August 30, 2013
Novation is a significant feature of building and construction projects, particularly in relation to design and construct (D&C) procurement.
It is important for construction industry participants (particularly principals, head contractors and consultants) to have a sound understanding of the concept, a failure of which can have unintended consequences.
What is novation?
Novation is a legal concept that, at its core, aims to achieve a process of substitution. It is a transaction by which, with the consent of all the parties concerned, a new contract is substituted for one that already exists.
The effect of a novation is to discharge the original contract between two parties (the continuing party and the outgoing party) and substitute it with a new contract between the continuing party and a new party (the incoming party). The incoming party must perform the contractual obligations (under the new contract) that were formerly owed by the outgoing party under the original contract.
For example, it is common under a D&C arrangement for the principal to engage a consultant to carry out design works prior to the principal engaging a head contractor to carry out the construction works. At some point during the project (for example when the design has reached a particular stage) the principal may novate the appointments of its design consultants to the head contractor. Novation fundamentally changes the risk allocation in the project, as the head contractor generally then assumes responsibility for the entire design (including the prior design work).
Novation vs assignment
Novation is often confused with the concept of assignment, however these are two distinct concepts:
- Novation transfers both the rights and obligations of the outgoing party to the incoming party, whereas assignment is a transfer of rights only. It is not possible to assign contractual obligations to another party.
- Novation requires the consent of all parties in order for it to be valid (i.e. by way of tripartite agreement). Conversely, a contract may be assigned without consent (unless there is a contractual provision to the contrary).
- Novation gives rise to a new agreement on the same terms as the original agreement, with the original agreement being discharged. Once an assignment occurs, the original contract is not extinguished and, consequentially, the assignor will remain bound by any prospective obligations and liabilities under it.
Novated consultants beware
Most standard forms of D&C contract provide for novation as well as including standard novation deeds (for example, Annexure Part D of AS4902-2000) (standard deed of novation).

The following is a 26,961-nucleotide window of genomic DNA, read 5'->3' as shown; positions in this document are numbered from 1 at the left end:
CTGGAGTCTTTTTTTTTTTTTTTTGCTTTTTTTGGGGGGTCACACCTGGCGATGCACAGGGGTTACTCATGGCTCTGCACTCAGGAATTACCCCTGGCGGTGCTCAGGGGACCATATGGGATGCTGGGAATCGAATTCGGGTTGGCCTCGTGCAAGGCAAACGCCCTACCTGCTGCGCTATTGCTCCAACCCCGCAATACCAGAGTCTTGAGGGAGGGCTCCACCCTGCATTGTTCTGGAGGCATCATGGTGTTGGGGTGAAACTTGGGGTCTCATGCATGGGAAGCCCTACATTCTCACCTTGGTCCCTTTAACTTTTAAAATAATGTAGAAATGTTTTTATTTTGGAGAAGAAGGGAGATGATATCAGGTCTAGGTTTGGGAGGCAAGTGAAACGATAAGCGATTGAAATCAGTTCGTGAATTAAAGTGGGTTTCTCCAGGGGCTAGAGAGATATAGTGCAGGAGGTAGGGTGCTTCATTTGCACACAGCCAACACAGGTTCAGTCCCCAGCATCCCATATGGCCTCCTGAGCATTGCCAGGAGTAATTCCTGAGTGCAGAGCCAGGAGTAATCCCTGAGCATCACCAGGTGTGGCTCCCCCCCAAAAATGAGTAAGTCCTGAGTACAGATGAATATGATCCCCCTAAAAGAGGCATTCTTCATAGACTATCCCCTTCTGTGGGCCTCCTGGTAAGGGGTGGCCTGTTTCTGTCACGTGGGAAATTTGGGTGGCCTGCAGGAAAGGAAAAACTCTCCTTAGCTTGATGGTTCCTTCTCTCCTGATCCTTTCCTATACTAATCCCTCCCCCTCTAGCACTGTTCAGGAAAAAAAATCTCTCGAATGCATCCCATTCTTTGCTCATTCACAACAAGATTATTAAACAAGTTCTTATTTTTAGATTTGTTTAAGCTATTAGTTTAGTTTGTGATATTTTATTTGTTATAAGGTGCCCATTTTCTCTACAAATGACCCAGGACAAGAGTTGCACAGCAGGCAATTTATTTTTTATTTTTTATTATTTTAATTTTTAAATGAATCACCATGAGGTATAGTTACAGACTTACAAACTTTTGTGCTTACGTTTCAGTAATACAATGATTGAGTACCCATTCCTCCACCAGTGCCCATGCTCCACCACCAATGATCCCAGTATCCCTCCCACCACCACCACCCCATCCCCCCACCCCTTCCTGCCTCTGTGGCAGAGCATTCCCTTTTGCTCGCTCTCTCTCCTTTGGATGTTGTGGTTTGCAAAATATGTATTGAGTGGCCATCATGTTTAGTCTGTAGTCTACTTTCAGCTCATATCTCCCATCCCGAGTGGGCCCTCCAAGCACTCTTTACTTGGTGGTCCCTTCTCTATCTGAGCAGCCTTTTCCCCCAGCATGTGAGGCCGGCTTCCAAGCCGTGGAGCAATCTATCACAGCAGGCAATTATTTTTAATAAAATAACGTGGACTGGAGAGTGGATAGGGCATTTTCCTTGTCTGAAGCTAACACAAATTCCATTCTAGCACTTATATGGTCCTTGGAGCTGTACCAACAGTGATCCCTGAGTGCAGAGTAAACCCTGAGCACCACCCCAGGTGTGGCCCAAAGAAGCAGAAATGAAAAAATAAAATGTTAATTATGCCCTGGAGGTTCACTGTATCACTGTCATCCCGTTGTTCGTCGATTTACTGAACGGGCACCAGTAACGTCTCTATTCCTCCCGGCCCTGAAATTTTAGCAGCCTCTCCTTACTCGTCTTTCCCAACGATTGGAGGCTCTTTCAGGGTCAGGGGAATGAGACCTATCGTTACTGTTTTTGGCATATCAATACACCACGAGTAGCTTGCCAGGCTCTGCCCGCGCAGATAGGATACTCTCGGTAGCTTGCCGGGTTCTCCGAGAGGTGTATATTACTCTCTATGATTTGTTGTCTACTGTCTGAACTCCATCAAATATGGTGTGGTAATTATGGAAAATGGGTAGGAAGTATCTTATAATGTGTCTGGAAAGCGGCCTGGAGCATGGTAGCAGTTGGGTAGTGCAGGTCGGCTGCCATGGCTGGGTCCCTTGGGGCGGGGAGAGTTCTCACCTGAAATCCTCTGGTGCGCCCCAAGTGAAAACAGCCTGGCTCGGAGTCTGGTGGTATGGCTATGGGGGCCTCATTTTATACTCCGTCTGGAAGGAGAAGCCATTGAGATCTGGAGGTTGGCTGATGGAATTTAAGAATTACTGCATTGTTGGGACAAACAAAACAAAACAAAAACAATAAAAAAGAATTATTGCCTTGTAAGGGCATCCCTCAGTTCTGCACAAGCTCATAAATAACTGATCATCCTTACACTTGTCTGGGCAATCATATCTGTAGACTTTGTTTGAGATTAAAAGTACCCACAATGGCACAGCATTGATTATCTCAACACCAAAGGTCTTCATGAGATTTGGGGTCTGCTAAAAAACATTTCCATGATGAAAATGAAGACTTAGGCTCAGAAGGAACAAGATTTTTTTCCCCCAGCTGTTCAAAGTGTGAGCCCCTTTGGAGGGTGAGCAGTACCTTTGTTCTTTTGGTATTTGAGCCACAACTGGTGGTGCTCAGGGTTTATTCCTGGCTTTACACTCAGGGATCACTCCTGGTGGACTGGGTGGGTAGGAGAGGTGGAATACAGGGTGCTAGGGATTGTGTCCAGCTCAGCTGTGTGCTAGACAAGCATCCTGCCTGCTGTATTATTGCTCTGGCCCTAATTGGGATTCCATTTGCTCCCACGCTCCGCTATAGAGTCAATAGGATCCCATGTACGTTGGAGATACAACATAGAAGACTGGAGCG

Issues that should be considered and addressed by parties to a deed of novation include:
The provisions of the standard novation deed include a general release, whereby the outgoing party and continuing party release each other from all claims in connection with the original contract.
It is important to be clear about the scope of the release and its timing, and to tailor the drafting of the novation accordingly. A ‘first principles’ understanding of the concept of novation is essential. A lack of understanding can lead to unintended consequences. For example, in MWH Australia Pty Ltd v Wynton Stone Australia Pty Ltd (in liq) the Victorian Court of Appeal was scathing about a poorly drafted “Transfer Agreement”, saying:
“Insofar as it uses the nomenclature of transfer, it has clearly been drafted and executed by individuals without a complete understanding of the law of novation.”
Therefore, parties should seek to clarify the effect of the novation on accrued rights, claims and demands in connection with the original contract as well as all future rights, claims and demands.
The provisions of the standard deed of novation include a warranty by the outgoing party and the continuing party that the continuing party’s work performed under the original contract is in accordance with the provisions of the original contract.
Beware of the risks of such a seemingly benign promise. The novated consultant has now given a stand-alone contractual warranty that its services complied with the original contract. Many professional indemnity policies exclude indemnity for “contractually assumed liability” where that liability doesn’t also arise in the absence of the contract (for example a claim in negligence). Spot the potential black hole, which insurance might not cover in the event of a claim.
Manage the risk
Therefore, the key point is that the consultant’s insurance program needs to be carefully tailored to address this potential hole. Don’t let your expensive insurance program be an “umbrella for a sunny day”.
In next month’s update, we will provide a summary of a recent case that illuminates some practical consequences of a failure to properly manage this risk.
The authors would like to thank Andrew Hope for his contribution to this article.
  VSCA 245 at  (Warren CJ).